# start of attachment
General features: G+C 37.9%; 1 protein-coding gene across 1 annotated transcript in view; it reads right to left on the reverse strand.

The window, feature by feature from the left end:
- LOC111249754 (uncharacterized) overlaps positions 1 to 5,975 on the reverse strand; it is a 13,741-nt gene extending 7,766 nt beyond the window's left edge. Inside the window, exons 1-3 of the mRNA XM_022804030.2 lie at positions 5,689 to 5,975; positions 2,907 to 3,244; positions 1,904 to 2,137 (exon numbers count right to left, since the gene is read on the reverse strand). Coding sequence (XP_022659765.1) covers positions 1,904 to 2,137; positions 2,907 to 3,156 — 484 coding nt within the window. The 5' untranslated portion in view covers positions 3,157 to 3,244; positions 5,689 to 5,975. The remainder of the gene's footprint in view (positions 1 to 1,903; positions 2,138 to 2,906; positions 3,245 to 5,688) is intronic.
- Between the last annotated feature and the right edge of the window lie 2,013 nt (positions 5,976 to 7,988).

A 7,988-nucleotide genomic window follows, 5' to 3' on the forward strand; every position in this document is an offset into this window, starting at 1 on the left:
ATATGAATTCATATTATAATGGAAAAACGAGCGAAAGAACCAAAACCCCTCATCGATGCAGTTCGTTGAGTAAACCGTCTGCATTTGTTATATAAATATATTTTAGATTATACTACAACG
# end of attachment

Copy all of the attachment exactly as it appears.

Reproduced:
General features: G+C 37.9%; 1 protein-coding gene across 1 annotated transcript in view; it reads right to left on the reverse strand.

The window, feature by feature from the left end:
- LOC111249754 (uncharacterized) overlaps positions 1 to 5,975 on the reverse strand; it is a 13,741-nt gene extending 7,766 nt beyond the window's left edge. Inside the window, exons 1-3 of the mRNA XM_022804030.2 lie at positions 5,689 to 5,975; positions 2,907 to 3,244; positions 1,904 to 2,137 (exon numbers count right to left, since the gene is read on the reverse strand). Coding sequence (XP_022659765.1) covers positions 1,904 to 2,137; positions 2,907 to 3,156 — 484 coding nt within the window. The 5' untranslated portion in view covers positions 3,157 to 3,244; positions 5,689 to 5,975. The remainder of the gene's footprint in view (positions 1 to 1,903; positions 2,138 to 2,906; positions 3,245 to 5,688) is intronic.
- Between the last annotated feature and the right edge of the window lie 2,013 nt (positions 5,976 to 7,988).

A 7,988-nucleotide genomic window follows, 5' to 3' on the forward strand; every position in this document is an offset into this window, starting at 1 on the left:
ATATGAATTCATATTATAATGGAAAAACGAGCGAAAGAACCAAAACCCCTCATCGATGCAGTTCGTTGAGTAAACCGTCTGCATTTGTTATATAAATATATTTTAGATTATACTACAACG